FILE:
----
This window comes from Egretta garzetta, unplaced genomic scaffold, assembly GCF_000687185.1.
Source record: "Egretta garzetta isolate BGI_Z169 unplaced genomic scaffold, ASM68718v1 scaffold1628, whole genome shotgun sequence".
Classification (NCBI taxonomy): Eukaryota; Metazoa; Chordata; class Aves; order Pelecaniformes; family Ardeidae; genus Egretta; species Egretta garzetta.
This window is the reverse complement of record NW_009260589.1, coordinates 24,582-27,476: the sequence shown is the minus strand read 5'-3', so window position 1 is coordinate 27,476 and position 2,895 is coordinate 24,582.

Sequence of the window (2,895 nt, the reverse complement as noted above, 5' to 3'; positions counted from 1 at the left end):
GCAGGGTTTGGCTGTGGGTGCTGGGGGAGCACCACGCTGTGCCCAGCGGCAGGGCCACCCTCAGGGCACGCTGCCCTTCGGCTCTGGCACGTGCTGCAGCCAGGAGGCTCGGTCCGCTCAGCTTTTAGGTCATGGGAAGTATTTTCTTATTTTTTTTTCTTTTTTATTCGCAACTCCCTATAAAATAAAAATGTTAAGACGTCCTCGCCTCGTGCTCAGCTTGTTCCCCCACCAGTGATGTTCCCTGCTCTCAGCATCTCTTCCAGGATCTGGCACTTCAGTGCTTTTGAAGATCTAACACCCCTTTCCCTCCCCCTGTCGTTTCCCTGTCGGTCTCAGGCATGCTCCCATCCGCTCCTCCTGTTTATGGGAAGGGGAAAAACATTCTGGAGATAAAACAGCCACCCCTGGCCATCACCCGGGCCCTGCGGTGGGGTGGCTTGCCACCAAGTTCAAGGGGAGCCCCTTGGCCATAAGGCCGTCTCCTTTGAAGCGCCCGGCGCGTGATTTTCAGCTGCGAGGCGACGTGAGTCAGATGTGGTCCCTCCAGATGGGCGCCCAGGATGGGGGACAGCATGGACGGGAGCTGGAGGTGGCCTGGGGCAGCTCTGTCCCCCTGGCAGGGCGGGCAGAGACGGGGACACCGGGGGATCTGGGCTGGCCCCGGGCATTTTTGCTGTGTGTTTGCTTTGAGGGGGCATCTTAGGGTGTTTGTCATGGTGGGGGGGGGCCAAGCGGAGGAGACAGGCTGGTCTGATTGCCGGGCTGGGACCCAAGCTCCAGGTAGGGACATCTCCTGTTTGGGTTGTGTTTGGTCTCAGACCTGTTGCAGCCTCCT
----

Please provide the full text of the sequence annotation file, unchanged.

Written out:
This window comes from Egretta garzetta, unplaced genomic scaffold, assembly GCF_000687185.1.
Source record: "Egretta garzetta isolate BGI_Z169 unplaced genomic scaffold, ASM68718v1 scaffold1628, whole genome shotgun sequence".
Classification (NCBI taxonomy): Eukaryota; Metazoa; Chordata; class Aves; order Pelecaniformes; family Ardeidae; genus Egretta; species Egretta garzetta.
This window is the reverse complement of record NW_009260589.1, coordinates 24,582-27,476: the sequence shown is the minus strand read 5'-3', so window position 1 is coordinate 27,476 and position 2,895 is coordinate 24,582.

Sequence of the window (2,895 nt, the reverse complement as noted above, 5' to 3'; positions counted from 1 at the left end):
GCAGGGTTTGGCTGTGGGTGCTGGGGGAGCACCACGCTGTGCCCAGCGGCAGGGCCACCCTCAGGGCACGCTGCCCTTCGGCTCTGGCACGTGCTGCAGCCAGGAGGCTCGGTCCGCTCAGCTTTTAGGTCATGGGAAGTATTTTCTTATTTTTTTTTCTTTTTTATTCGCAACTCCCTATAAAATAAAAATGTTAAGACGTCCTCGCCTCGTGCTCAGCTTGTTCCCCCACCAGTGATGTTCCCTGCTCTCAGCATCTCTTCCAGGATCTGGCACTTCAGTGCTTTTGAAGATCTAACACCCCTTTCCCTCCCCCTGTCGTTTCCCTGTCGGTCTCAGGCATGCTCCCATCCGCTCCTCCTGTTTATGGGAAGGGGAAAAACATTCTGGAGATAAAACAGCCACCCCTGGCCATCACCCGGGCCCTGCGGTGGGGTGGCTTGCCACCAAGTTCAAGGGGAGCCCCTTGGCCATAAGGCCGTCTCCTTTGAAGCGCCCGGCGCGTGATTTTCAGCTGCGAGGCGACGTGAGTCAGATGTGGTCCCTCCAGATGGGCGCCCAGGATGGGGGACAGCATGGACGGGAGCTGGAGGTGGCCTGGGGCAGCTCTGTCCCCCTGGCAGGGCGGGCAGAGACGGGGACACCGGGGGATCTGGGCTGGCCCCGGGCATTTTTGCTGTGTGTTTGCTTTGAGGGGGCATCTTAGGGTGTTTGTCATGGTGGGGGGGGGCCAAGCGGAGGAGACAGGCTGGTCTGATTGCCGGGCTGGGACCCAAGCTCCAGGTAGGGACATCTCCTGTTTGGGTTGTGTTTGGTCTCAGACCTGTTGCAGCCTCCT